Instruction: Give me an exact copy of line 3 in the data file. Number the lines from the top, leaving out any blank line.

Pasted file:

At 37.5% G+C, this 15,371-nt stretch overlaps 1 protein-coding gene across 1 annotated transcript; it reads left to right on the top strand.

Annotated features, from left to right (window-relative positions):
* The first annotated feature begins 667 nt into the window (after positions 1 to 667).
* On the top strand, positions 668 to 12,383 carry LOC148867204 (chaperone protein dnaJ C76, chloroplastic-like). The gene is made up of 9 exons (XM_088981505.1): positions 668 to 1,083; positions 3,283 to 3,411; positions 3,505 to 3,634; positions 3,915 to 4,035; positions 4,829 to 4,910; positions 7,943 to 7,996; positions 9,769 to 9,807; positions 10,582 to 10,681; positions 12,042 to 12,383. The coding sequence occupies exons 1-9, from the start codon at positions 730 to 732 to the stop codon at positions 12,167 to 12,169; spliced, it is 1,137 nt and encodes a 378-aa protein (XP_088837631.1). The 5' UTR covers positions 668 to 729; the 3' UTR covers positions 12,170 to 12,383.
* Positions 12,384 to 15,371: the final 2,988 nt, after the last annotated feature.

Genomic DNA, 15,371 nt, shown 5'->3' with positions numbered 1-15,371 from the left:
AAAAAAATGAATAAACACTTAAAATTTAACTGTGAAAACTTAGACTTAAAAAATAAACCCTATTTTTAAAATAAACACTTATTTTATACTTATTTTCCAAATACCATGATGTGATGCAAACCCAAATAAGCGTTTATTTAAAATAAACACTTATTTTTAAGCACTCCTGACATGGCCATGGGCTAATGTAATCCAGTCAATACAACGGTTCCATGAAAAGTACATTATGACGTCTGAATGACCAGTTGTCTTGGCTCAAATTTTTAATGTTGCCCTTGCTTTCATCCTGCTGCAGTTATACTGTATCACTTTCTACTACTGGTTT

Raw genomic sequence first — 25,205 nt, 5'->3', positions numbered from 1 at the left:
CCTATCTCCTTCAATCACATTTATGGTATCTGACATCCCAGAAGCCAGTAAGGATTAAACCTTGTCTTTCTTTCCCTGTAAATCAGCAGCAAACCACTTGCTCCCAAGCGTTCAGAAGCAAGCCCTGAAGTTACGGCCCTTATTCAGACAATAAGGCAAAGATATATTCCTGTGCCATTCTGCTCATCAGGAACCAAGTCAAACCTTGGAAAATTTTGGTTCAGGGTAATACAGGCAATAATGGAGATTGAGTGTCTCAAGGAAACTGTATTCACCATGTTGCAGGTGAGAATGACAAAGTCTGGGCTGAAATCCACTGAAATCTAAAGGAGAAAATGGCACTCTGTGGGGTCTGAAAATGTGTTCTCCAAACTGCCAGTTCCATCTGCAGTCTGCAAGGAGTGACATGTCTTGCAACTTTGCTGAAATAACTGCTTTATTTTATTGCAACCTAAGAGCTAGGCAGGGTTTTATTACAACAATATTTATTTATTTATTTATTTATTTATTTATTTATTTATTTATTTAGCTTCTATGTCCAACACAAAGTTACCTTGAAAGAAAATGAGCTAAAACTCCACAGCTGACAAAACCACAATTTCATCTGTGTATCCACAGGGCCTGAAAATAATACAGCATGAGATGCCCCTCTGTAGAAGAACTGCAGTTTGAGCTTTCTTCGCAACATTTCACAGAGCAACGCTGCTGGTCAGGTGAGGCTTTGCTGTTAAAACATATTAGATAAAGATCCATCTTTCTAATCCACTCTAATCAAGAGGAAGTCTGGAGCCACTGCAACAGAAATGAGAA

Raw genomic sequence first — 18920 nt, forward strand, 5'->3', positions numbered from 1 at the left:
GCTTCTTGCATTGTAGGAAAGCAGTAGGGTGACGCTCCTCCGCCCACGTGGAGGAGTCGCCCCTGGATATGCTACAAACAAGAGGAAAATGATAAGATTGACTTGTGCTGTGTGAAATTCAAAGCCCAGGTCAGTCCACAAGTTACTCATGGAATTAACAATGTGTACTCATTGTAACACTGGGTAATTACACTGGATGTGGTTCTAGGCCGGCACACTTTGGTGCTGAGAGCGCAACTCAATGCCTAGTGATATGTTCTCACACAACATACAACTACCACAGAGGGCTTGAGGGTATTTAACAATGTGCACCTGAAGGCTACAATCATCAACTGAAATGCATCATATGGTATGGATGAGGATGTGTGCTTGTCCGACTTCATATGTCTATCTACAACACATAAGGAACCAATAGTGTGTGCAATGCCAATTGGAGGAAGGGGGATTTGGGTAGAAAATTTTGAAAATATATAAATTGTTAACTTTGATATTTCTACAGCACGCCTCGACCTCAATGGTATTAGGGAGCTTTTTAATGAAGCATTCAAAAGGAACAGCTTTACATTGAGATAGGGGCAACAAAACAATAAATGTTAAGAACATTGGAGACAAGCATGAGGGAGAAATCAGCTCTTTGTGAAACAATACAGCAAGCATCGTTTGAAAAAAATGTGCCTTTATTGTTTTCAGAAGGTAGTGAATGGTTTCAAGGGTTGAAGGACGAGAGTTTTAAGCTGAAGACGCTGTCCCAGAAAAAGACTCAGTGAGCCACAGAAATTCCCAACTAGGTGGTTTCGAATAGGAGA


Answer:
* The first annotated feature begins 667 nt into the window (after positions 1 to 667).